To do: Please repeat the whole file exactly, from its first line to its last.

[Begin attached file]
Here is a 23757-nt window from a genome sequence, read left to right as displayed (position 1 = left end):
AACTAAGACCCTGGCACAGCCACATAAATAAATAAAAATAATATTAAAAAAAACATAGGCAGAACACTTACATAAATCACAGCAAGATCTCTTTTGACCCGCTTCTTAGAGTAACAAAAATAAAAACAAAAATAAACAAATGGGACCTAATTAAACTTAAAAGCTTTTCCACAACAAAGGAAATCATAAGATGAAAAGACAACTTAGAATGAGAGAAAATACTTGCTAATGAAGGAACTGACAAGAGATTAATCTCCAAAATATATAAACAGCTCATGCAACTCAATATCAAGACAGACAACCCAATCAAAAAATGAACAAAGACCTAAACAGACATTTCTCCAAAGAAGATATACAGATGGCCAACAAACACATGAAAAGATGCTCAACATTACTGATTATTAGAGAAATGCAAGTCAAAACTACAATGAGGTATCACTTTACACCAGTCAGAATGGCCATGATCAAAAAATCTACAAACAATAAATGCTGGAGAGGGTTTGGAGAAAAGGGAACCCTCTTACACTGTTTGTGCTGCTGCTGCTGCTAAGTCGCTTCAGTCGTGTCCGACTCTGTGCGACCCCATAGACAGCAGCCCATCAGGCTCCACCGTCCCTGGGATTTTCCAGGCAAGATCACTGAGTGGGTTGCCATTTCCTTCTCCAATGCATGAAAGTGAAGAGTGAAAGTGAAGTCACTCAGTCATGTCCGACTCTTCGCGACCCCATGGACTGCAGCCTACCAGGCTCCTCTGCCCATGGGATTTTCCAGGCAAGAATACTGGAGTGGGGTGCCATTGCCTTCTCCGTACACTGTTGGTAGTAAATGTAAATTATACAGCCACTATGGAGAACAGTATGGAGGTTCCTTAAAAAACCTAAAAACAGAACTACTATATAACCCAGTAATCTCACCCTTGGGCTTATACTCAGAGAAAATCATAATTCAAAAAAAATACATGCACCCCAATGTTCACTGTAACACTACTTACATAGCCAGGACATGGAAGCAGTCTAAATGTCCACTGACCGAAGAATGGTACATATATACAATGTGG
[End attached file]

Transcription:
Here is a 23757-nt window from a genome sequence, read left to right as displayed (position 1 = left end):
AACTAAGACCCTGGCACAGCCACATAAATAAATAAAAATAATATTAAAAAAAACATAGGCAGAACACTTACATAAATCACAGCAAGATCTCTTTTGACCCGCTTCTTAGAGTAACAAAAATAAAAACAAAAATAAACAAATGGGACCTAATTAAACTTAAAAGCTTTTCCACAACAAAGGAAATCATAAGATGAAAAGACAACTTAGAATGAGAGAAAATACTTGCTAATGAAGGAACTGACAAGAGATTAATCTCCAAAATATATAAACAGCTCATGCAACTCAATATCAAGACAGACAACCCAATCAAAAAATGAACAAAGACCTAAACAGACATTTCTCCAAAGAAGATATACAGATGGCCAACAAACACATGAAAAGATGCTCAACATTACTGATTATTAGAGAAATGCAAGTCAAAACTACAATGAGGTATCACTTTACACCAGTCAGAATGGCCATGATCAAAAAATCTACAAACAATAAATGCTGGAGAGGGTTTGGAGAAAAGGGAACCCTCTTACACTGTTTGTGCTGCTGCTGCTGCTAAGTCGCTTCAGTCGTGTCCGACTCTGTGCGACCCCATAGACAGCAGCCCATCAGGCTCCACCGTCCCTGGGATTTTCCAGGCAAGATCACTGAGTGGGTTGCCATTTCCTTCTCCAATGCATGAAAGTGAAGAGTGAAAGTGAAGTCACTCAGTCATGTCCGACTCTTCGCGACCCCATGGACTGCAGCCTACCAGGCTCCTCTGCCCATGGGATTTTCCAGGCAAGAATACTGGAGTGGGGTGCCATTGCCTTCTCCGTACACTGTTGGTAGTAAATGTAAATTATACAGCCACTATGGAGAACAGTATGGAGGTTCCTTAAAAAACCTAAAAACAGAACTACTATATAACCCAGTAATCTCACCCTTGGGCTTATACTCAGAGAAAATCATAATTCAAAAAAAATACATGCACCCCAATGTTCACTGTAACACTACTTACATAGCCAGGACATGGAAGCAGTCTAAATGTCCACTGACCGAAGAATGGTACATATATACAATGTGG